“Take your watch then tell you the time”
Management Consultants get a bad rap. The reality is that when you find that visionary ‘third eye’, they are priceless to you.
Yet the good are sadly rare.
The same can be said of just about every profession you care to name.
Hold your breath, but I have even found a decent property agent. Mind you, I’m yet to encounter a noteworthy banker.
Still, whereas I might be inclined to praise the broad activity of consulting (full disclosure; having earnt a living as a freelance in this realm myself), I often despair at the shockingly low calibre of such fee-chargers. Even (especially) the self-styled bluechip ones.
I often remind those contemplating big-ticket ‘consultancy’ that the word derives from the Latin, ‘discuss’. Though it’s never the talk around what to do, it is in the doing. If you’re not careful, all you get is the “chat”.
Anyway, my heart sagged when I read an insert in London’s Times newspaper. The proponent’s own MCA Awards 2015.
It was pretty sobering reading.
The reporting of the event did little to showcase their stated aim “to demonstrate and recognise the value of consulting”.
So damned be the collective’s standing, that the ‘consultant of the year’ doesn’t even call himself ‘consultant’. Although alarmingly, he considers he’s rather an “economist”. And for that breed my thoughts are totally aligned with Charles Handy. How do you get three opinions? Ask two economists. And all that.
I felt a huge opportunity missed.
Particular ire strikes by the list of categories.
That’s my photo up-top from the actual newsprint.
Truly incredible. And hugely revealing. Not for what the 23 cover, but for what they omit.
Whilst it’s pleasing to see the last-century functional framework not wholly in place, the one glaring omission is upfront acknowledgement of Sales.
You could argue that neither topline nor margin could be fully involved. Especially considering commercial sensitivity and recording discrepancy.
So even more reason to have some kind of gong for selling more, selling more sustainably and selling more at higher profit sustainably.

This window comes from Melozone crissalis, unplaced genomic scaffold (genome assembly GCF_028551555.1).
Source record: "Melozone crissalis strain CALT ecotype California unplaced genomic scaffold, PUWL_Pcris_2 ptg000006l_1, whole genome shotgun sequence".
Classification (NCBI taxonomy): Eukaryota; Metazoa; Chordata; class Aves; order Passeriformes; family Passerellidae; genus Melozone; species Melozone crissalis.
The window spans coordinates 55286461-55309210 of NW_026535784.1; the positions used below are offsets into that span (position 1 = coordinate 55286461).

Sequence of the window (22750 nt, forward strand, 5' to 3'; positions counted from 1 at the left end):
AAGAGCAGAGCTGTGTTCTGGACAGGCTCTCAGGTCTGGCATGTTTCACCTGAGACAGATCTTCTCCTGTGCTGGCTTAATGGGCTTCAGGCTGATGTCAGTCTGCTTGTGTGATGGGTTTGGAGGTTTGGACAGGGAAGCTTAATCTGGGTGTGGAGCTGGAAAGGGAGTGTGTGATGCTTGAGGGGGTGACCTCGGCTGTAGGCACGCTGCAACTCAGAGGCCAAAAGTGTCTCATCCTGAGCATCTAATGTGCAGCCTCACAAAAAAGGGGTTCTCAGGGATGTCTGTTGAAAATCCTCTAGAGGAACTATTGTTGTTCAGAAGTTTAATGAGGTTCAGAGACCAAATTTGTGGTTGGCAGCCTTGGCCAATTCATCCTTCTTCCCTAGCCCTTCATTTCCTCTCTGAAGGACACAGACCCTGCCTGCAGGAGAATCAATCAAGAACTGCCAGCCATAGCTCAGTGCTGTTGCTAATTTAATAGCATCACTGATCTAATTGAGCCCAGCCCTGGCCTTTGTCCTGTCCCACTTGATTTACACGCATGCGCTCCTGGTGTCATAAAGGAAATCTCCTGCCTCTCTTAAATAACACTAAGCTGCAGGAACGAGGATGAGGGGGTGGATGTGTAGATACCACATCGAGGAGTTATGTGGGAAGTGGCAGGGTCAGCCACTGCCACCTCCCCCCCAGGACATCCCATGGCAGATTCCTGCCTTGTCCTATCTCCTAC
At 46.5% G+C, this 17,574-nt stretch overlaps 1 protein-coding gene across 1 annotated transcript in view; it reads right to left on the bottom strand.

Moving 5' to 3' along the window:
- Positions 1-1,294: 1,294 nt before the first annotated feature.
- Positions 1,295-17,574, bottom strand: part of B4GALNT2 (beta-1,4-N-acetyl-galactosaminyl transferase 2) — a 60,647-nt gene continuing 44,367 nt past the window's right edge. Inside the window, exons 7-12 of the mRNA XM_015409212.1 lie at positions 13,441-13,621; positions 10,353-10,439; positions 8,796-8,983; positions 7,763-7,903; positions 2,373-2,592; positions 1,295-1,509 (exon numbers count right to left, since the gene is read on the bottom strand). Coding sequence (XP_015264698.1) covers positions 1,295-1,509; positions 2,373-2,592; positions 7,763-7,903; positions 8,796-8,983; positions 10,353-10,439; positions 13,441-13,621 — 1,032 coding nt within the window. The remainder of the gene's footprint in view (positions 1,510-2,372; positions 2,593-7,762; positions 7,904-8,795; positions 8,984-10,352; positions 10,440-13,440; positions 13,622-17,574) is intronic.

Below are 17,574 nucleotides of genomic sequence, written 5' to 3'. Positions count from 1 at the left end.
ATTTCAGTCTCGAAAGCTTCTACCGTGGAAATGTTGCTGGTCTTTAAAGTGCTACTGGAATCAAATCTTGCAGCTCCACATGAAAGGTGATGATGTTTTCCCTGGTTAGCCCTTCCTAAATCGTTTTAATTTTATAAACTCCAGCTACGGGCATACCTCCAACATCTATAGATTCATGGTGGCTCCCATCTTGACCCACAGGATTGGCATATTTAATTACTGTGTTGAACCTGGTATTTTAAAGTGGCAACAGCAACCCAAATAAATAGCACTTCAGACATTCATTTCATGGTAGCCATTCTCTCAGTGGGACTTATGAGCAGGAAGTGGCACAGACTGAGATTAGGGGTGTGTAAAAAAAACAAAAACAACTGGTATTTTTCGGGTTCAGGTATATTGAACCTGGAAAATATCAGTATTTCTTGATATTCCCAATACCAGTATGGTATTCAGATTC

“Performance Improvement” for instance is surely padded with back-office bean-counting generically-vague fluffy wool.
On the basis that most consultancy is about ‘change’ or ‘innovation’, it is remarkable that meaty topics such as disruption, turnaround or collaboration aren’t given their own spotlight.
Happily one category does feature“sales force effectiveness”.
Although the absence of “prospect” from this label yet again shrinks the belief of all those new business tigers on which any enterprise would be lost without.
Their seemingly data-driven, Marketing leaning “Customer Engagement award” this year involved “customer-centricity”, “financial and customer dimensions”, “flagship”, “dashboards” and “scorecards”. As existing customers were flagged according to the “two or three moments” that mattered to them.
This mention of “moments” does intrigue me. Another potential flag-bearer for AIOs and psychographics.
No uplift figures given, yet a case of knowing ‘when’ to sell perhaps, rather than ‘how’.
More worrying, the shortlist comprised of three (retail) bank projects and one heath. Does this portray the true state of “sales consulting”, with only these (non-b2b) sectors willing and able to fork out for it?
So. Less than half-a-shout deep inside one of twenty-three windows.
And even then, lagging behind in the champagne-popping wake of marketeers.
The trip along the lengthy road to respectability continues.